We expect so much of leaders. And leaders expect so much of themselves. But one person, or even a small leadership team, may have a blind spot. We’ve all read about the “wisdom of crowds” and the challenges of overworked, overstressed leaders making decisions. What if you could use a decision-making process to make your organization smarter than any one leader or even a small leadership team?
Nonprofit organizations ask leaders to encourage honest feedback – to make good decisions, measure the impact of those decisions, and learn. The feedback leaders need could be from people at any level of the organizational hierarchy. But the organizational culture might inadvertently discourage people from speaking up. Even if the culture encourages them, the people who have needed information and ideas could be hesitant to speak up if they were penalized for doing so in the past. And if they do speak up, the leader might have a blind spot – we all have them, after all – and can choose to ignore the feedback. Yet leaders are held responsible for the outcomes of their decisions, even with only partial information on which to base those decisions. What if your organization used a governance structure that both encouraged feedback and ensured that it actually is heard?
Enter dynamic governance, a new way to run organizations. This method hard wires feedback loops in a way that no one’s feedback can be ignored. It does this in two ways:
And that leader’s blind spot? It becomes less limiting, since ideas can come from any source. That assumes that people actually speak up. In a nonprofit long term care facility, the executive director (ED), who introduced dynamic governance when she first took on the position, found out only later that her predecessor had been abusive to the employees. At the first few circle meetings, none of the employees contributed agenda items and they barely opened their mouths. Finally one of the women brought a thread-bare towel to a meeting. She showed the towel and said, “This is disgraceful, we need new linens and towels,” and sat down. The ED, who had been waiting for just such a moment, said, “Oh my goodness, you are right. We’ll get new ones. Thank you so much.” The whole room collectively let out its breath. Because of their experience with the previous ED, they expected the woman who spoke to be fired on the spot. From then on employees gradually began speaking up in meetings and taking more initiative outside of meetings.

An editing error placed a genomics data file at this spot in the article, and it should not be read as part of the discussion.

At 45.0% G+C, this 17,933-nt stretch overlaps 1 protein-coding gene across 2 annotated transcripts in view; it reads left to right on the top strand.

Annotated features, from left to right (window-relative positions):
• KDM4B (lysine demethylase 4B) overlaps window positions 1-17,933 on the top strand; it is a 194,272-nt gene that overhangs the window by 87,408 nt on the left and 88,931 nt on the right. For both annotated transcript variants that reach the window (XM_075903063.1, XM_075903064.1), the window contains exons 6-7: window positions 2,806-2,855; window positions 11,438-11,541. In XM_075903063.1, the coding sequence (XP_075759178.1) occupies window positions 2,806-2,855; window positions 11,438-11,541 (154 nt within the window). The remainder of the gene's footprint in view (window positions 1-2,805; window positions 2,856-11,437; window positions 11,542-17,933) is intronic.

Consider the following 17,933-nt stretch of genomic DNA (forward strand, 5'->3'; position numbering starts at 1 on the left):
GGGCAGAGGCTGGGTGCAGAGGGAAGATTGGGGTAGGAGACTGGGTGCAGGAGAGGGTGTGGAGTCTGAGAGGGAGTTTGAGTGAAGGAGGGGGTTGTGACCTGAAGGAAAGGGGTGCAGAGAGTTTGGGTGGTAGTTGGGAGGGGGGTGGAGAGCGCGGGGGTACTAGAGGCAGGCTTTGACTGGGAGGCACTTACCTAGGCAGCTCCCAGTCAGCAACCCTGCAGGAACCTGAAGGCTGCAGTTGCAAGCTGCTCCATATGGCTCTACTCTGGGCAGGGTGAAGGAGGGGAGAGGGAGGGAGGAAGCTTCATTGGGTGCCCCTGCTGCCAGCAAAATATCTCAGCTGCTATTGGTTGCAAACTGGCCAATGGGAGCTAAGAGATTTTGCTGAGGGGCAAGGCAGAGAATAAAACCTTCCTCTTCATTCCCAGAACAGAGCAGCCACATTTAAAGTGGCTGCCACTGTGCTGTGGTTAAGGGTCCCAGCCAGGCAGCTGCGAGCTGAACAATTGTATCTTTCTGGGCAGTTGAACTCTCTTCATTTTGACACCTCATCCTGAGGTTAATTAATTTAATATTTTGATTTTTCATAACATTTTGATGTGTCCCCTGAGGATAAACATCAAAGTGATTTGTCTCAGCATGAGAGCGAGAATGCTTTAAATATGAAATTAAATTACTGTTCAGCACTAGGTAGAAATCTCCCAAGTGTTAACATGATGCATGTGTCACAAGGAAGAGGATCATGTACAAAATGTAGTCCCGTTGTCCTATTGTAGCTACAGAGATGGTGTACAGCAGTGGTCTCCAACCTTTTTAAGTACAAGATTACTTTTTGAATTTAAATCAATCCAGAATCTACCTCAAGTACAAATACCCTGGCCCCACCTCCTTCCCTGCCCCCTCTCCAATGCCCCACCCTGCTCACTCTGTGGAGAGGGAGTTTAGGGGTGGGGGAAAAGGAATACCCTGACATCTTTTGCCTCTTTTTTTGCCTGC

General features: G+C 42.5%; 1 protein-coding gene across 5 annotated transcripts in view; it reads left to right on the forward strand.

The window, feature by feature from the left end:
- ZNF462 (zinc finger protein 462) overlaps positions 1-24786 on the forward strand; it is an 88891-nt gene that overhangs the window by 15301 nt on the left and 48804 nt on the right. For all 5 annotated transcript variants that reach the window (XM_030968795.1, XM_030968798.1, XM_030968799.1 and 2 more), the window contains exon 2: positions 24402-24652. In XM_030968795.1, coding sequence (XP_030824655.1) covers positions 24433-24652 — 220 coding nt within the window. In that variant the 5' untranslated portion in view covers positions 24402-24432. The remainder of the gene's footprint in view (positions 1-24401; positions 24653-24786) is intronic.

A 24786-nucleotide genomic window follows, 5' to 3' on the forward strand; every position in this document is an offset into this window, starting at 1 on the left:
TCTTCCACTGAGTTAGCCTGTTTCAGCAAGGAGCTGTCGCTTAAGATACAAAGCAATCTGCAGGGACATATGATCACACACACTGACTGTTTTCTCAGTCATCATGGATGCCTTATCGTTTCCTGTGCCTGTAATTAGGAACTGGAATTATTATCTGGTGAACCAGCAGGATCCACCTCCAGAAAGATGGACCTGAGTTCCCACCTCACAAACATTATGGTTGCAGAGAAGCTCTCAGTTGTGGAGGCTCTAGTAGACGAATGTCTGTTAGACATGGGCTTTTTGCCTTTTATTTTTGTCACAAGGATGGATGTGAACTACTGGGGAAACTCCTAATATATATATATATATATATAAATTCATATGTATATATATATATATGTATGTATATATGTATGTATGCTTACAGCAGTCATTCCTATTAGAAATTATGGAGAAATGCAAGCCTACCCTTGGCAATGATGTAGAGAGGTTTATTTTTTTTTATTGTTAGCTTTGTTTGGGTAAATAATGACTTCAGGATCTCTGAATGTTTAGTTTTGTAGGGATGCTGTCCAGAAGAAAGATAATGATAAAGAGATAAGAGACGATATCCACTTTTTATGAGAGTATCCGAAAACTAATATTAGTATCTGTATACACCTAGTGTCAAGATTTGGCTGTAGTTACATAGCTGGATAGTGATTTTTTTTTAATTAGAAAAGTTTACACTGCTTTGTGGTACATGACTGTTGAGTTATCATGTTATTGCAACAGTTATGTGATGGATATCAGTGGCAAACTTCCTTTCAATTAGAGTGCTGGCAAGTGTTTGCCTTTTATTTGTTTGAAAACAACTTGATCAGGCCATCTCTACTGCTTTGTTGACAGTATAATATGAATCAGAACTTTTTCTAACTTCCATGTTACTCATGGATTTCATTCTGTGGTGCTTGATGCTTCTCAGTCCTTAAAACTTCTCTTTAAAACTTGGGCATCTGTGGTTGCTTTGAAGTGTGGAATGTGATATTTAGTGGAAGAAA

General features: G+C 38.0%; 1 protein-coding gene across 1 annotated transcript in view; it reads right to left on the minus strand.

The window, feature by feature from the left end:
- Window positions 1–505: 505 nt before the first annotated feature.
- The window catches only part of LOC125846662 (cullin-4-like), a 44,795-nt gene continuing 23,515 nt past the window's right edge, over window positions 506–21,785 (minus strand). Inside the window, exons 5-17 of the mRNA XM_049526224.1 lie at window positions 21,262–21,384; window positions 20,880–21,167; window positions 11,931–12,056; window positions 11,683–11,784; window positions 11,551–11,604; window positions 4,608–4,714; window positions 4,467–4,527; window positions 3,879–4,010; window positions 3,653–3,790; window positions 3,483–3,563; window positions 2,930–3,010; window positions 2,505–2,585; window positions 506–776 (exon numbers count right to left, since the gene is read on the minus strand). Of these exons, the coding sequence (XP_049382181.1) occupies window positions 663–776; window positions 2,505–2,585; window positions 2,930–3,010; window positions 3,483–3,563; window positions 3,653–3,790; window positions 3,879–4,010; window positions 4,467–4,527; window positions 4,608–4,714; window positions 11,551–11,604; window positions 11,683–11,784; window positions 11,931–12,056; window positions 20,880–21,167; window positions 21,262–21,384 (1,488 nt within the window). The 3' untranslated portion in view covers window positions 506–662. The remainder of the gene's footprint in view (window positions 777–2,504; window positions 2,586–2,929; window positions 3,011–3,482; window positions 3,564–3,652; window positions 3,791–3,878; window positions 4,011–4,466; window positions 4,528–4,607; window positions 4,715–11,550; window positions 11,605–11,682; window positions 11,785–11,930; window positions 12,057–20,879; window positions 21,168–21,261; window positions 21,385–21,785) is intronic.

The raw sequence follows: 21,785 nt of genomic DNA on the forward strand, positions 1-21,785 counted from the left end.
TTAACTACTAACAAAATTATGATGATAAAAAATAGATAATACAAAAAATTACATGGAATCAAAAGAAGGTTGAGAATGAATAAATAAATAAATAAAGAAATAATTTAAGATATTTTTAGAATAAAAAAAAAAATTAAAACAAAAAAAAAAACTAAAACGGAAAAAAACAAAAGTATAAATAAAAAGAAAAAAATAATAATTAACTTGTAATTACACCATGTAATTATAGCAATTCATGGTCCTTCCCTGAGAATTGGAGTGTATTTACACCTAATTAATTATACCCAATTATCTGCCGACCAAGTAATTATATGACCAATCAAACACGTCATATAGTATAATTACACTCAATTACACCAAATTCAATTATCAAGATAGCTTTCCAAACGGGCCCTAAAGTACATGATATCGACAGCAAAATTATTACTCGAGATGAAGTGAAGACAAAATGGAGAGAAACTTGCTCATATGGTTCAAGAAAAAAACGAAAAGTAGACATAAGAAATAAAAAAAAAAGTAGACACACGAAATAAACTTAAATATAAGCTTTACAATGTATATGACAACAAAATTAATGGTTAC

Here is the phenomenon in different words and from a different sector: “When I was an enlisted man in the Navy, I wondered why the officers didn’t listen to our good ideas. When I became an officer, I wondered why I could never get the enlisted men to tell me what they were thinking. I tell you from experience that dynamic governance solves this problem from both ends.” (Richard Heitfield, President, Creative Urethanes, Winchester, Virginia, using dynamic governance since late 1980s)
If you’d like to introduce just one technique to get the best wisdom of a group, at any level from the board down, try using a round in your next meeting. Ask a question to generate ideas about a challenging topic, or to get quick reactions to a proposal. Each person in the meeting gives input in turn (with the option to pass), avoiding cross-talk and criticism of others’ ideas. People who are usually quiet in meetings may contribute ideas you would have missed otherwise. And people seem to think more creatively when they know everyone will have a turn without interruption. Using a round enlivens a meeting by bringing discipline to it.
Here’s another idea. You know those policies that don't really work, yet the organization keeps following them? The next time you consider a proposal for a new or modified policy, view it as an experiment. Decide on the time frame and how you will know whether it is working – determine measurements and who is responsible for them. Put the experiment's end date on the calendar, and put the policy review on the agenda for the first meeting after that date. At that meeting, look at the measurements and do a round to evaluate the experiment based on those measurements. Then decide whether to continue the policy as is, tweak it, or throw it out and start over.
Dynamic governance as it is called in the U.S., or sociocracy as it is known in much of the rest of the world, is a new method of governance that creates more inclusive and effective organizations. A Dutch electrical engineer designed the method forty-some years ago, based on cybernetics (the science of communications and control) and systems theory, to run his electrical contracting company in the Netherlands. Nonprofits in multiple countries are using it successfully.
If you’d like to learn more about dynamic governance, go to www.sociocracyconsulting.com for free articles, case studies, and short videos.
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